The carbon Top Fuel bikes took pole position in Trek’s Fuel range last year. For 2007, Trek have added two aluminium bikes for cross-country racers on a budget. We thrashed the higher end rig, the Top Fuel 8.
The aluminium frame looks similar to the carbon fibre Top Fuel frames, but the whole mainframe has been reworked and lightened, with a lower top tube and wider main bearings in a slightly changed position. Wide stance main pivot bearings and a new asymmetric rear end also stiffen the back of the bike up and reduce the weight by 200g. Tyre clearance has also increased to 2.35in and pivot stiction has been reduced, although the rear travel still stays at 90mm (3.5in).
The build is a mix of mid-level SRAM and Shimano components with an SRAM X.0 rear mech highlight. The Avid brakes are excellent stoppers and the usual selection of stalwart Bontrager Race parts provides reliable rider comfort and performance. We’d stick faster tyres on for summer race days though, because the Bontrager ACXs drag in drier conditions. The lightweight, quality frame means there’s also plenty of potential for upgrading.
First impressions are of a naturally fast trail bike rather than a pure racer, but much of that is due to the tyres
First impressions are of a naturally fast trail bike rather than a pure racer, but much of that is due to the tyres. The rear end feels pert and usefully precise, with enough travel to suck up the occasional drop or rock strike that would otherwise punch you over the bar. Even if you run generous sag for extra comfort and traction, a flick of the shock lockout lever toggles you between smoothly active and sprint stiff so you’re not left wallowing.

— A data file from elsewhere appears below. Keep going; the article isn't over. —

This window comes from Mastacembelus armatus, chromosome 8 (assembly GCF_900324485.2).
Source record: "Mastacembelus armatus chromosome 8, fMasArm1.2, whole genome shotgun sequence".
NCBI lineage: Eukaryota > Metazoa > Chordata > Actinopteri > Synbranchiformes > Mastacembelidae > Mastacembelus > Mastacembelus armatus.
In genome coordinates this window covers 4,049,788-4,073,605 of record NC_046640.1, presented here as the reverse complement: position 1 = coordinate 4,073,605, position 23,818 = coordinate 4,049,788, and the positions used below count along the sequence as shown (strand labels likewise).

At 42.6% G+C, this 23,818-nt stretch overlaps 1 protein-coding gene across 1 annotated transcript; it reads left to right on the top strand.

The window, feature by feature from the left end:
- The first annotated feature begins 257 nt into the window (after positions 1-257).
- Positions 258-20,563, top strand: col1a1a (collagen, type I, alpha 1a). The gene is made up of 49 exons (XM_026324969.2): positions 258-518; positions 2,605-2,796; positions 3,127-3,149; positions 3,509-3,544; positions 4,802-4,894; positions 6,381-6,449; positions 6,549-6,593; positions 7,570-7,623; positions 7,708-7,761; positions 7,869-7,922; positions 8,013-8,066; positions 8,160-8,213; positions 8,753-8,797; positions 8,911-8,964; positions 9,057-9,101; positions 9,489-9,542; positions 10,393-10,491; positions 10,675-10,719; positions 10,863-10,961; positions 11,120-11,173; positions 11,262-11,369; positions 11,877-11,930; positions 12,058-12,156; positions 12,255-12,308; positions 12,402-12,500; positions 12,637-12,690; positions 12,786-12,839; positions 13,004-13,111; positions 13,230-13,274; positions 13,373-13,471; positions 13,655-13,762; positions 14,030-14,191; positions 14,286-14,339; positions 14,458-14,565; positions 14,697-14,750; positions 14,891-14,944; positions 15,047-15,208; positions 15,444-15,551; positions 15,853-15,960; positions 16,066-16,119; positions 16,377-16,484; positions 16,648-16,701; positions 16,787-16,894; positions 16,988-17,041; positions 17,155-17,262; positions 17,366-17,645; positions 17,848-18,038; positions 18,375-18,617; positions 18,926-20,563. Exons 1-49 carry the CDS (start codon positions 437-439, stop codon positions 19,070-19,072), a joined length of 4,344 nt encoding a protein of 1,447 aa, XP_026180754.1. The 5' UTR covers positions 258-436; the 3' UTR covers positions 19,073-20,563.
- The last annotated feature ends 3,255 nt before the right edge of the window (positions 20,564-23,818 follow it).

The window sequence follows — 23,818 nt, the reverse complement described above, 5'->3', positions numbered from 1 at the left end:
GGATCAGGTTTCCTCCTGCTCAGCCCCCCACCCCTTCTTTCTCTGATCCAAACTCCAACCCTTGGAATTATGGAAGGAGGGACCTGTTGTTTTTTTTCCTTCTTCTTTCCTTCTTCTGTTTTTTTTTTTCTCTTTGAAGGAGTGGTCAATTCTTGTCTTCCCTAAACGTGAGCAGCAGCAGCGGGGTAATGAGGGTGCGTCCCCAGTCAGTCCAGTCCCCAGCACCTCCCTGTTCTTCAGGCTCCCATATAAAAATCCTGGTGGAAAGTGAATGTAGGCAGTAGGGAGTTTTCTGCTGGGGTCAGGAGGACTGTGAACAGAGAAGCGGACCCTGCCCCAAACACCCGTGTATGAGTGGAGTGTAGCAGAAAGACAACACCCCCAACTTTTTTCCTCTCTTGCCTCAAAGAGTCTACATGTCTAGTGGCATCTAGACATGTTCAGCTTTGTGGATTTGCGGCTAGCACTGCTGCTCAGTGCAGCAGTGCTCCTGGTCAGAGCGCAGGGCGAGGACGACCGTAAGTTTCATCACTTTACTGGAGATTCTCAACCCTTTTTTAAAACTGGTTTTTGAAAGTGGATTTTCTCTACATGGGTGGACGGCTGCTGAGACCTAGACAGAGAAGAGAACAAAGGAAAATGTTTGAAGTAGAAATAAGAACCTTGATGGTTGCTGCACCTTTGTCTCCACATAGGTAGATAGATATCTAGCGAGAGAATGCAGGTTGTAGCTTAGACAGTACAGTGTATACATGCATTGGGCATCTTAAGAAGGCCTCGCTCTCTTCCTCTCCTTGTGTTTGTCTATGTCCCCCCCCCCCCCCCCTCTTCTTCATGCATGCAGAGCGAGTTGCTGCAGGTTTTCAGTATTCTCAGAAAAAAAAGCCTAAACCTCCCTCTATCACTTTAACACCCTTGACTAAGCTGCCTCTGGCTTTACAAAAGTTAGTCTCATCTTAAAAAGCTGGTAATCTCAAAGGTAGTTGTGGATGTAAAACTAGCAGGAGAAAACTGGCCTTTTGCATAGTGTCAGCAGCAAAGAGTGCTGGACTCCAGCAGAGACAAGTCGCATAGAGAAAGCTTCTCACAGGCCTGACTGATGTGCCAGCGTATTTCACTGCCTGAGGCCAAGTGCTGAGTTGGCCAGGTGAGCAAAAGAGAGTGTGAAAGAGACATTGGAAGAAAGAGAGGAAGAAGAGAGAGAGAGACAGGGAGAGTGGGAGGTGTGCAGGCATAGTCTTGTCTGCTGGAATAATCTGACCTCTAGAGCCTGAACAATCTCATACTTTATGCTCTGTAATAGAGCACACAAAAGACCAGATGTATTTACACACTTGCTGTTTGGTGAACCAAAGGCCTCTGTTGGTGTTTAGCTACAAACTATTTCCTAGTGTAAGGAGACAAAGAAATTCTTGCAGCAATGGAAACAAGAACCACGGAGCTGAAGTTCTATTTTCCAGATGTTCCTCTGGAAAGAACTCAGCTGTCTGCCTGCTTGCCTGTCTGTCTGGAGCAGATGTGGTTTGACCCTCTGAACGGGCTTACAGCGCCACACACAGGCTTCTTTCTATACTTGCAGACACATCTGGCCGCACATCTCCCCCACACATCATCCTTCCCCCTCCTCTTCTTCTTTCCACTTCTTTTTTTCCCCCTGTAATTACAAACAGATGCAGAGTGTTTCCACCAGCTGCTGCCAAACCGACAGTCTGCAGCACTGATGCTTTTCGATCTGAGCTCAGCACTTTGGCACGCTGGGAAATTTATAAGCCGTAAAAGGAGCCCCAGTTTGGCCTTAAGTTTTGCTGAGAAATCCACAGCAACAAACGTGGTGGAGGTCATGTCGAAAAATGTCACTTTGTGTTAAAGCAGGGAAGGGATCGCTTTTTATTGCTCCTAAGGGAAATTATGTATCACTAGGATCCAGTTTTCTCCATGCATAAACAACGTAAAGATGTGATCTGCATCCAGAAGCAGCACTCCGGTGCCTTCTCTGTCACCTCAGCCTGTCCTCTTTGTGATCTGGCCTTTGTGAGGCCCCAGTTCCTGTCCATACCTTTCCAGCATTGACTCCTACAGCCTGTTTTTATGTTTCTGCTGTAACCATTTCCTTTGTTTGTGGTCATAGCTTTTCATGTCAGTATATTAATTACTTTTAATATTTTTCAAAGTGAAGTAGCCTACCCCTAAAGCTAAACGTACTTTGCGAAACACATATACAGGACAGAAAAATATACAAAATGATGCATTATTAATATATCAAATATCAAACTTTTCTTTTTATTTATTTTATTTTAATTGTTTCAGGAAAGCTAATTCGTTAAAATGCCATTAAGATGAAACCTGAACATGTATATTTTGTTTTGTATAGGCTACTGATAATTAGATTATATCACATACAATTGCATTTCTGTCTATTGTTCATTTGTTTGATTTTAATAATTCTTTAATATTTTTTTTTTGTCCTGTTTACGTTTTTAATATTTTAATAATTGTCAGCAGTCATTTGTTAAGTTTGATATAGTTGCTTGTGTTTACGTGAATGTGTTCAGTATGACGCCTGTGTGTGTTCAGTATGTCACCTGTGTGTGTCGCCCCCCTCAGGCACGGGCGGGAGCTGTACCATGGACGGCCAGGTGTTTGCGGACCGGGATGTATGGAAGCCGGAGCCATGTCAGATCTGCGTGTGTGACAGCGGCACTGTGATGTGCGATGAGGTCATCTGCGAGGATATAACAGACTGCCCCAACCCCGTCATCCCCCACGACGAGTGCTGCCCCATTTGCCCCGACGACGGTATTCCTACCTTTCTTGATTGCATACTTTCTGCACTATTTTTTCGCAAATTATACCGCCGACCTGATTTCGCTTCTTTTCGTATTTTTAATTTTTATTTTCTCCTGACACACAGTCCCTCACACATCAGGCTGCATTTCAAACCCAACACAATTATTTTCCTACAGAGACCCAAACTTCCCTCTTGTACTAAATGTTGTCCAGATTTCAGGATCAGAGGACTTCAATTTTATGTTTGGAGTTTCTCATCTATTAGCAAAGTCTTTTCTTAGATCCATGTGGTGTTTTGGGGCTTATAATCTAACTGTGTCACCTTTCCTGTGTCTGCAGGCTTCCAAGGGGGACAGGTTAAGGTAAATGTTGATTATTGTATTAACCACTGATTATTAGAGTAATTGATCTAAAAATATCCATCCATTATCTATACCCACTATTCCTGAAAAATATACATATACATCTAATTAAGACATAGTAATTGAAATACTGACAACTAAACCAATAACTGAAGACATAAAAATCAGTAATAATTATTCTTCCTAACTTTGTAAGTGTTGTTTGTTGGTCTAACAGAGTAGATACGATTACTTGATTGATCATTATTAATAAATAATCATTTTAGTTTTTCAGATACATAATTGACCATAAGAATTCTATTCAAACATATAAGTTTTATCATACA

The 2007 Fox forks we’ve ridden all feel harsher over smaller bumps, but we haven’t ridden any long enough to see if they bed in. They definitely feel like they steer stiffer though, and Trek have chosen 100mm (4in) rather than 80mm (3in) travel forks for the Top Fuels to increase general trail performance.
The handling is as neutral and easy to work with as we’ve come to expect from Trek – you’ll need to work hard to open gaps on the first lap in a race, but this bike will look after you all the way to the finish. It also feels surprisingly compact because the top tube is much lower beneath you than usual. Unlike some race bikes like the Santa Cruz Blur XC or Giant Anthem, the top tube length is standard rather than extended, so you’ll need the same size bike as normal, rather than a size smaller.
The Top Fuel 8 and the cheaper Top Fuel 7 (£1,350) are going to be popular with XC riders and deservedly so. They’re light and competitively fast with a tight but confident feel that’ll add easy speed to most trail situations.